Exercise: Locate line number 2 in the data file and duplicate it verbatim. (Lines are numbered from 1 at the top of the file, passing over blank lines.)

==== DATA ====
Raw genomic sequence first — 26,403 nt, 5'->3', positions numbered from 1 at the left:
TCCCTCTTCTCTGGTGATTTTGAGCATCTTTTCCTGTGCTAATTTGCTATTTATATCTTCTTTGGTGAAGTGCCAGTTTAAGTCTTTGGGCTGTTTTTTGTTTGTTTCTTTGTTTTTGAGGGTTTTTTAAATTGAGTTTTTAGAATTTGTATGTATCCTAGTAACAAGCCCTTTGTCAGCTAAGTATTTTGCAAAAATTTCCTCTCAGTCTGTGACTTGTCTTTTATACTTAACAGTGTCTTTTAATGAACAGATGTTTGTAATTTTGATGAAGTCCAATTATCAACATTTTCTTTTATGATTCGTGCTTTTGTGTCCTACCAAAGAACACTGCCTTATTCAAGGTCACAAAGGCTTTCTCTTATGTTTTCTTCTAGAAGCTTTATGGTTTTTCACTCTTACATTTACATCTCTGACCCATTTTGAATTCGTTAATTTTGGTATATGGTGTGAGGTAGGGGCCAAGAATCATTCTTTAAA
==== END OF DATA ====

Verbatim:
TCCCTCTTCTCTGGTGATTTTGAGCATCTTTTCCTGTGCTAATTTGCTATTTATATCTTCTTTGGTGAAGTGCCAGTTTAAGTCTTTGGGCTGTTTTTTGTTTGTTTCTTTGTTTTTGAGGGTTTTTTAAATTGAGTTTTTAGAATTTGTATGTATCCTAGTAACAAGCCCTTTGTCAGCTAAGTATTTTGCAAAAATTTCCTCTCAGTCTGTGACTTGTCTTTTATACTTAACAGTGTCTTTTAATGAACAGATGTTTGTAATTTTGATGAAGTCCAATTATCAACATTTTCTTTTATGATTCGTGCTTTTGTGTCCTACCAAAGAACACTGCCTTATTCAAGGTCACAAAGGCTTTCTCTTATGTTTTCTTCTAGAAGCTTTATGGTTTTTCACTCTTACATTTACATCTCTGACCCATTTTGAATTCGTTAATTTTGGTATATGGTGTGAGGTAGGGGCCAAGAATCATTCTTTAAA